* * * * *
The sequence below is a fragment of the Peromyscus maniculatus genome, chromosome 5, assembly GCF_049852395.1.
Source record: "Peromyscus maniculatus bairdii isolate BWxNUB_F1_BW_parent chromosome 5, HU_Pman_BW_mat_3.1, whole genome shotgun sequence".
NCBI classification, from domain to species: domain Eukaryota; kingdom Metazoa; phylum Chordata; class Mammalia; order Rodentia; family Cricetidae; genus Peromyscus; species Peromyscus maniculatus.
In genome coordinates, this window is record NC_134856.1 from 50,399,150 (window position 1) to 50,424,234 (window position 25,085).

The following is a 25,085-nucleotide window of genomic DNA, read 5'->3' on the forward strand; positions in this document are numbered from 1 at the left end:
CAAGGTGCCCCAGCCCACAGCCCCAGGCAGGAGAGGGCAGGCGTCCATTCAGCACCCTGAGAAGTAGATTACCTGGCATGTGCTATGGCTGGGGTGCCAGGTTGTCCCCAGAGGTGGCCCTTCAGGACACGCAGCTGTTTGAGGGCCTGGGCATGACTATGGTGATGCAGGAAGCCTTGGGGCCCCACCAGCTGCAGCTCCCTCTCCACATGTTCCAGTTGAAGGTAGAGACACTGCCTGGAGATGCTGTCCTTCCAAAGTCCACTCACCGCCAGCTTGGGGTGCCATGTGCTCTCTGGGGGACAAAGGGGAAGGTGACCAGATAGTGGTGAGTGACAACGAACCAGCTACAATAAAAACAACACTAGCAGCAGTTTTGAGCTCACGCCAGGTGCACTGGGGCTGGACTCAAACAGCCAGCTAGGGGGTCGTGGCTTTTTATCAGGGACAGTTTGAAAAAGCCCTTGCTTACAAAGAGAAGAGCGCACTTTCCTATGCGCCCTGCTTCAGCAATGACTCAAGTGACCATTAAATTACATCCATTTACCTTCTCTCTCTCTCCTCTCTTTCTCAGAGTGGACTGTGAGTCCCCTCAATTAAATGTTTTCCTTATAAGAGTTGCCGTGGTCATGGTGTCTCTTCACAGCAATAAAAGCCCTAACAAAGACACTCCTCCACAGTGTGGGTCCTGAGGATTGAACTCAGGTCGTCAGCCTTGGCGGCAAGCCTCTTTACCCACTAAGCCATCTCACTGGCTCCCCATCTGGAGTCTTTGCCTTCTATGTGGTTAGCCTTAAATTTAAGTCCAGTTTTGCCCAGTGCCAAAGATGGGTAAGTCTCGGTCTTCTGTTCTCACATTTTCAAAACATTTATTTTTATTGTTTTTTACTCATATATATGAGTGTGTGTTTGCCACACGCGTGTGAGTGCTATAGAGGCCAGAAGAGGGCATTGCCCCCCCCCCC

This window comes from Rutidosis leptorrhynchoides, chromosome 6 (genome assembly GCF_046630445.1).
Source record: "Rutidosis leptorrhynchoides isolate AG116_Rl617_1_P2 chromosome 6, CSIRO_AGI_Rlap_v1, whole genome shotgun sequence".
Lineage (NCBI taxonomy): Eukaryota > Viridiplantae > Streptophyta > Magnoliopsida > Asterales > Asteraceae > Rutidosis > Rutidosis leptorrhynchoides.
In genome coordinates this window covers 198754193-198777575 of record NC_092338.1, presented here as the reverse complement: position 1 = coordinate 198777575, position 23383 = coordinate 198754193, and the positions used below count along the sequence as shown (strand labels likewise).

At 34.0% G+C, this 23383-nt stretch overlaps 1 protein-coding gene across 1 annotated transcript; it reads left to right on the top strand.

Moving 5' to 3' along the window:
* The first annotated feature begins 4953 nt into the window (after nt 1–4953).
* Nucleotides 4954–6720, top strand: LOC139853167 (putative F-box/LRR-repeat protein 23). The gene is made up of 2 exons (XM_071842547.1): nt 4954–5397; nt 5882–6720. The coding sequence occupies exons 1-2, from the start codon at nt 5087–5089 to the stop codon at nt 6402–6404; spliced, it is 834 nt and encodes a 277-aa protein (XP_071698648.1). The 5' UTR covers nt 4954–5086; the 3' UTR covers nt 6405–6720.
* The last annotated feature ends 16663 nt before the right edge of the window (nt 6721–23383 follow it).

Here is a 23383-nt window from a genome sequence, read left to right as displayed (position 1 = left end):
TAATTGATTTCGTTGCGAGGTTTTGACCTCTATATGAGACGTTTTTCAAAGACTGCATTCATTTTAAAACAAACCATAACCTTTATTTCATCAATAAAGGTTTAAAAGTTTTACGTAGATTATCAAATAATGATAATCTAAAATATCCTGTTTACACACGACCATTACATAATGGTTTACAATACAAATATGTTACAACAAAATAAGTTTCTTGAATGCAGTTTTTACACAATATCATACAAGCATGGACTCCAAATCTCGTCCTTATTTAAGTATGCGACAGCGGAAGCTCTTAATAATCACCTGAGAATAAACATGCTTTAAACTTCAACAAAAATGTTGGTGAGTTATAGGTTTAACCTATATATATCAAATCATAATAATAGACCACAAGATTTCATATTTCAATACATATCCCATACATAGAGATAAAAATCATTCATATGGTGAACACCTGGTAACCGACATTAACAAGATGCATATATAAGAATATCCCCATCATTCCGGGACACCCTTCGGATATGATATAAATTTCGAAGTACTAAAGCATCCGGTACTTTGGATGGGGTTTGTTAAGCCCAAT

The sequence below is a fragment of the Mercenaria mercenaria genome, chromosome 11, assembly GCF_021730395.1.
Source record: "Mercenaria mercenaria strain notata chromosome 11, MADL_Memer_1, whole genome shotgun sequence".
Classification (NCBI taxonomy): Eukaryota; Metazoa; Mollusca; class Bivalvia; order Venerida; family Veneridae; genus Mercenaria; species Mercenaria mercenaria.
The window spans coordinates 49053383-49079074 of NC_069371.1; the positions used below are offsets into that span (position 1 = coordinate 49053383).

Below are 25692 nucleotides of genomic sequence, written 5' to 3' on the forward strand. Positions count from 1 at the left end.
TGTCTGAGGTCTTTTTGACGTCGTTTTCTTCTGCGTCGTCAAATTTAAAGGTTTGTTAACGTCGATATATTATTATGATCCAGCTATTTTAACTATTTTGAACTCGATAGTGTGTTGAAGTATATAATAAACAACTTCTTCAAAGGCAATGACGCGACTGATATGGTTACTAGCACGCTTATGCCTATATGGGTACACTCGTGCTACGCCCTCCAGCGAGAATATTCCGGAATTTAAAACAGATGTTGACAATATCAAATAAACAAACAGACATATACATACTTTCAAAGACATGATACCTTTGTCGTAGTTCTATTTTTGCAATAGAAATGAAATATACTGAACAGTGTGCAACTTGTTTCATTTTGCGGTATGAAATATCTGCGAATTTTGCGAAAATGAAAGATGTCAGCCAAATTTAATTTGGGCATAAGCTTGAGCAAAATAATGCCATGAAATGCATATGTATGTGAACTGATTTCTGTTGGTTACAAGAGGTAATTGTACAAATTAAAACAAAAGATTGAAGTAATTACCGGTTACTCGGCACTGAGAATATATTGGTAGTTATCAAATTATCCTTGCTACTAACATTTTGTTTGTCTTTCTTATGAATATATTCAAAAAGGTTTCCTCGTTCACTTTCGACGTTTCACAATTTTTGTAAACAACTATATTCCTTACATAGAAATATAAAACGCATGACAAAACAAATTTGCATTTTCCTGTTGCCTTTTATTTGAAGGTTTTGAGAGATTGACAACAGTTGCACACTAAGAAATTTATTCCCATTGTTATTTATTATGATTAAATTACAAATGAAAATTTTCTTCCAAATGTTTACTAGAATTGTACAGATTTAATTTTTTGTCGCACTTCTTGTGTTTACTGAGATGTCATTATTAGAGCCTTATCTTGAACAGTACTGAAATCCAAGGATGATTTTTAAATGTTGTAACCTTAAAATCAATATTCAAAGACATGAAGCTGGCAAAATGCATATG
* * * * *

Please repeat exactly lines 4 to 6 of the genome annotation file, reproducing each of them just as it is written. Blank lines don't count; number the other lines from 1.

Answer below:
In genome coordinates, this window is record NC_134856.1 from 50,399,150 (window position 1) to 50,424,234 (window position 25,085).

The following is a 25,085-nucleotide window of genomic DNA, read 5'->3' on the forward strand; positions in this document are numbered from 1 at the left end:
CAAGGTGCCCCAGCCCACAGCCCCAGGCAGGAGAGGGCAGGCGTCCATTCAGCACCCTGAGAAGTAGATTACCTGGCATGTGCTATGGCTGGGGTGCCAGGTTGTCCCCAGAGGTGGCCCTTCAGGACACGCAGCTGTTTGAGGGCCTGGGCATGACTATGGTGATGCAGGAAGCCTTGGGGCCCCACCAGCTGCAGCTCCCTCTCCACATGTTCCAGTTGAAGGTAGAGACACTGCCTGGAGATGCTGTCCTTCCAAAGTCCACTCACCGCCAGCTTGGGGTGCCATGTGCTCTCTGGGGGACAAAGGGGAAGGTGACCAGATAGTGGTGAGTGACAACGAACCAGCTACAATAAAAACAACACTAGCAGCAGTTTTGAGCTCACGCCAGGTGCACTGGGGCTGGACTCAAACAGCCAGCTAGGGGGTCGTGGCTTTTTATCAGGGACAGTTTGAAAAAGCCCTTGCTTACAAAGAGAAGAGCGCACTTTCCTATGCGCCCTGCTTCAGCAATGACTCAAGTGACCATTAAATTACATCCATTTACCTTCTCTCTCTCTCCTCTCTTTCTCAGAGTGGACTGTGAGTCCCCTCAATTAAATGTTTTCCTTATAAGAGTTGCCGTGGTCATGGTGTCTCTTCACAGCAATAAAAGCCCTAACAAAGACACTCCTCCACAGTGTGGGTCCTGAGGATTGAACTCAGGTCGTCAGCCTTGGCGGCAAGCCTCTTTACCCACTAAGCCATCTCACTGGCTCCCCATCTGGAGTCTTTGCCTTCTATGTGGTTAGCCTTAAATTTAAGTCCAGTTTTGCCCAGTGCCAAAGATGGGTAAGTCTCGGTCTTCTGTTCTCACATTTTCAAAACATTTATTTTTATTGTTTTTTACTCATATATATGAGTGTGTGTTTGCCACACGCGTGTGAGTGCTATAGAGGCCAGAAGAGGGCATTGCCCCCCCCCCC